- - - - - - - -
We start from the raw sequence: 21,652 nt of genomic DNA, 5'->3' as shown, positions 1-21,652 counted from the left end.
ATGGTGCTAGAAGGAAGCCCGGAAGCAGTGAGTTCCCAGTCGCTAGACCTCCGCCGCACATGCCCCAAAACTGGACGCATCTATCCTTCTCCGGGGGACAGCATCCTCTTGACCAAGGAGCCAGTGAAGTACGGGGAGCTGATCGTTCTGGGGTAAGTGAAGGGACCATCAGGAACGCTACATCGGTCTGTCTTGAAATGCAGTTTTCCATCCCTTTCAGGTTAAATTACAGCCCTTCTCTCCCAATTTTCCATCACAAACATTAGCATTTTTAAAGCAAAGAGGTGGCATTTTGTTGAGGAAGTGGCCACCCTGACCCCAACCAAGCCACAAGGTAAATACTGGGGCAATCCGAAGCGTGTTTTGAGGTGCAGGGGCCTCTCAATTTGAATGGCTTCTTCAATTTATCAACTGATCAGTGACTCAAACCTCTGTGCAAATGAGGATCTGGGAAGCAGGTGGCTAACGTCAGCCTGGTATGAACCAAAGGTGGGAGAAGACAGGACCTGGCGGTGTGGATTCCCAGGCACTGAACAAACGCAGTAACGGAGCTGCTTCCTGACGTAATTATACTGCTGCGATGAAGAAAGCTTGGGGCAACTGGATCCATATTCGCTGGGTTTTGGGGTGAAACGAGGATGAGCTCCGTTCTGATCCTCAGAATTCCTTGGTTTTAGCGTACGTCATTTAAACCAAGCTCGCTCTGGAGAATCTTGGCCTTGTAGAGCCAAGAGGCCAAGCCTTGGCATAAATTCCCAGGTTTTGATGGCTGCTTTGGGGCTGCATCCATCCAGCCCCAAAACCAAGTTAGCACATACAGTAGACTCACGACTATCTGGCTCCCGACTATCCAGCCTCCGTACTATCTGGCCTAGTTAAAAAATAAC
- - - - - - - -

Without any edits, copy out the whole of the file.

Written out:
We start from the raw sequence: 21,652 nt of genomic DNA, 5'->3' as shown, positions 1-21,652 counted from the left end.
ATGGTGCTAGAAGGAAGCCCGGAAGCAGTGAGTTCCCAGTCGCTAGACCTCCGCCGCACATGCCCCAAAACTGGACGCATCTATCCTTCTCCGGGGGACAGCATCCTCTTGACCAAGGAGCCAGTGAAGTACGGGGAGCTGATCGTTCTGGGGTAAGTGAAGGGACCATCAGGAACGCTACATCGGTCTGTCTTGAAATGCAGTTTTCCATCCCTTTCAGGTTAAATTACAGCCCTTCTCTCCCAATTTTCCATCACAAACATTAGCATTTTTAAAGCAAAGAGGTGGCATTTTGTTGAGGAAGTGGCCACCCTGACCCCAACCAAGCCACAAGGTAAATACTGGGGCAATCCGAAGCGTGTTTTGAGGTGCAGGGGCCTCTCAATTTGAATGGCTTCTTCAATTTATCAACTGATCAGTGACTCAAACCTCTGTGCAAATGAGGATCTGGGAAGCAGGTGGCTAACGTCAGCCTGGTATGAACCAAAGGTGGGAGAAGACAGGACCTGGCGGTGTGGATTCCCAGGCACTGAACAAACGCAGTAACGGAGCTGCTTCCTGACGTAATTATACTGCTGCGATGAAGAAAGCTTGGGGCAACTGGATCCATATTCGCTGGGTTTTGGGGTGAAACGAGGATGAGCTCCGTTCTGATCCTCAGAATTCCTTGGTTTTAGCGTACGTCATTTAAACCAAGCTCGCTCTGGAGAATCTTGGCCTTGTAGAGCCAAGAGGCCAAGCCTTGGCATAAATTCCCAGGTTTTGATGGCTGCTTTGGGGCTGCATCCATCCAGCCCCAAAACCAAGTTAGCACATACAGTAGACTCACGACTATCTGGCTCCCGACTATCCAGCCTCCGTACTATCTGGCCTAGTTAAAAAATAAC